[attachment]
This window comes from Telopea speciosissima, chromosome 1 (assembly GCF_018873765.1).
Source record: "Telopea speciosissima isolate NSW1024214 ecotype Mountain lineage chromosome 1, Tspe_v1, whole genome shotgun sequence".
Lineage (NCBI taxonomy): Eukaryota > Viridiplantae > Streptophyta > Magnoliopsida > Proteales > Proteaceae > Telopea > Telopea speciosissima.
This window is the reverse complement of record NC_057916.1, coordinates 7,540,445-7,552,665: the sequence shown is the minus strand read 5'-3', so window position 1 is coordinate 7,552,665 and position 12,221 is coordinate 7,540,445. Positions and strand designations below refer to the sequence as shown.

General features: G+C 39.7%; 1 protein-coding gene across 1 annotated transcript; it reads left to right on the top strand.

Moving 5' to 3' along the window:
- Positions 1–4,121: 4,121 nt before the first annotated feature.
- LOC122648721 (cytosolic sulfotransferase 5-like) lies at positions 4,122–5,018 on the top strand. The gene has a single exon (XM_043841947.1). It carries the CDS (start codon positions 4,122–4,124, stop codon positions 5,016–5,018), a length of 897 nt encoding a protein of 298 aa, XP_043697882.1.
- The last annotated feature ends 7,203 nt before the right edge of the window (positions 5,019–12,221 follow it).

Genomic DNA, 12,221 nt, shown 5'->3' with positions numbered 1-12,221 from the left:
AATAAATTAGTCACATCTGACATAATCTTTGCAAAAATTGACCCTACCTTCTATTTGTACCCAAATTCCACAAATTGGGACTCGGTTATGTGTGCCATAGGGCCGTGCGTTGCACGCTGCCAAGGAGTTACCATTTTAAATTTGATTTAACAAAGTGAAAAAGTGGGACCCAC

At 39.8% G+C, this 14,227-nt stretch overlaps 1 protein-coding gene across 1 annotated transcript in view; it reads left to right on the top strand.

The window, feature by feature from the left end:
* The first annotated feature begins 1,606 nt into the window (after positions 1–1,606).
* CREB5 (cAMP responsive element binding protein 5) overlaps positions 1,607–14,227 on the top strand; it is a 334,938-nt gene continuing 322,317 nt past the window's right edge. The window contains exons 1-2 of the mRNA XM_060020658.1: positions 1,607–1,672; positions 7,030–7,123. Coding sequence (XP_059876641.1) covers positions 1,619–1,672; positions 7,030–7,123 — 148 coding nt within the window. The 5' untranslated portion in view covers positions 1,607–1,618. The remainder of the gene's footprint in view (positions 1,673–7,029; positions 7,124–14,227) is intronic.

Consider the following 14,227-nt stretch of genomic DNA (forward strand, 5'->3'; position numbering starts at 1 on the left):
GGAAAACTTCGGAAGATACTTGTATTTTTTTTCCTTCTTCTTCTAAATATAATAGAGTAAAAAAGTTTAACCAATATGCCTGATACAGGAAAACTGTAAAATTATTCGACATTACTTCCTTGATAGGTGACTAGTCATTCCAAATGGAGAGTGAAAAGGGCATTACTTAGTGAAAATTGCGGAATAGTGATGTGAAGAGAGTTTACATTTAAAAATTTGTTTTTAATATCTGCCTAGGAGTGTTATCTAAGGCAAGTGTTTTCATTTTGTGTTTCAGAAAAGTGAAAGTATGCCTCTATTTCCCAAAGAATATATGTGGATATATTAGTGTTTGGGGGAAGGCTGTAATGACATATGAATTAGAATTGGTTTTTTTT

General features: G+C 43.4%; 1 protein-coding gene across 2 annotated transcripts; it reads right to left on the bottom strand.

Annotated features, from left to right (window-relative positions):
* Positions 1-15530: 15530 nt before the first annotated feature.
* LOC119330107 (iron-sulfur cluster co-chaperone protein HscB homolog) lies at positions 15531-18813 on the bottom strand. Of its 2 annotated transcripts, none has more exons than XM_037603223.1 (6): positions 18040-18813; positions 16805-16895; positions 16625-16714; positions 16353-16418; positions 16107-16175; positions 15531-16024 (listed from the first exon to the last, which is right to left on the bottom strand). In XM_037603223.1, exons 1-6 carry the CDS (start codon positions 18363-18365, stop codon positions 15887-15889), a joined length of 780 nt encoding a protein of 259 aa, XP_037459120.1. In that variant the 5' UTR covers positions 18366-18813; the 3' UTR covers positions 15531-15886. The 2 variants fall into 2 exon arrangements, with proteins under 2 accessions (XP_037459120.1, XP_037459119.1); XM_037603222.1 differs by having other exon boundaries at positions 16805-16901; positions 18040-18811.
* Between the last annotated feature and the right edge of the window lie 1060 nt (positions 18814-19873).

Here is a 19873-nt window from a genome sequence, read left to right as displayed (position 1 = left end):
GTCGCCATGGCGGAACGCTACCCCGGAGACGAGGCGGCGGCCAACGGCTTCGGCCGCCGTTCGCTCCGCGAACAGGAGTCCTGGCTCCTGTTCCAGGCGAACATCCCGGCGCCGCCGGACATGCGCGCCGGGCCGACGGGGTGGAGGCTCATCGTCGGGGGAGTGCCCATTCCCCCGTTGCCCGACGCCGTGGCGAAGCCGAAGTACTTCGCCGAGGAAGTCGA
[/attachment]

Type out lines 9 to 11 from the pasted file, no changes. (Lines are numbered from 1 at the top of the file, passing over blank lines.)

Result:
- The last annotated feature ends 7,203 nt before the right edge of the window (positions 5,019–12,221 follow it).

Genomic DNA, 12,221 nt, shown 5'->3' with positions numbered 1-12,221 from the left:
AATAAATTAGTCACATCTGACATAATCTTTGCAAAAATTGACCCTACCTTCTATTTGTACCCAAATTCCACAAATTGGGACTCGGTTATGTGTGCCATAGGGCCGTGCGTTGCACGCTGCCAAGGAGTTACCATTTTAAATTTGATTTAACAAAGTGAAAAAGTGGGACCCAC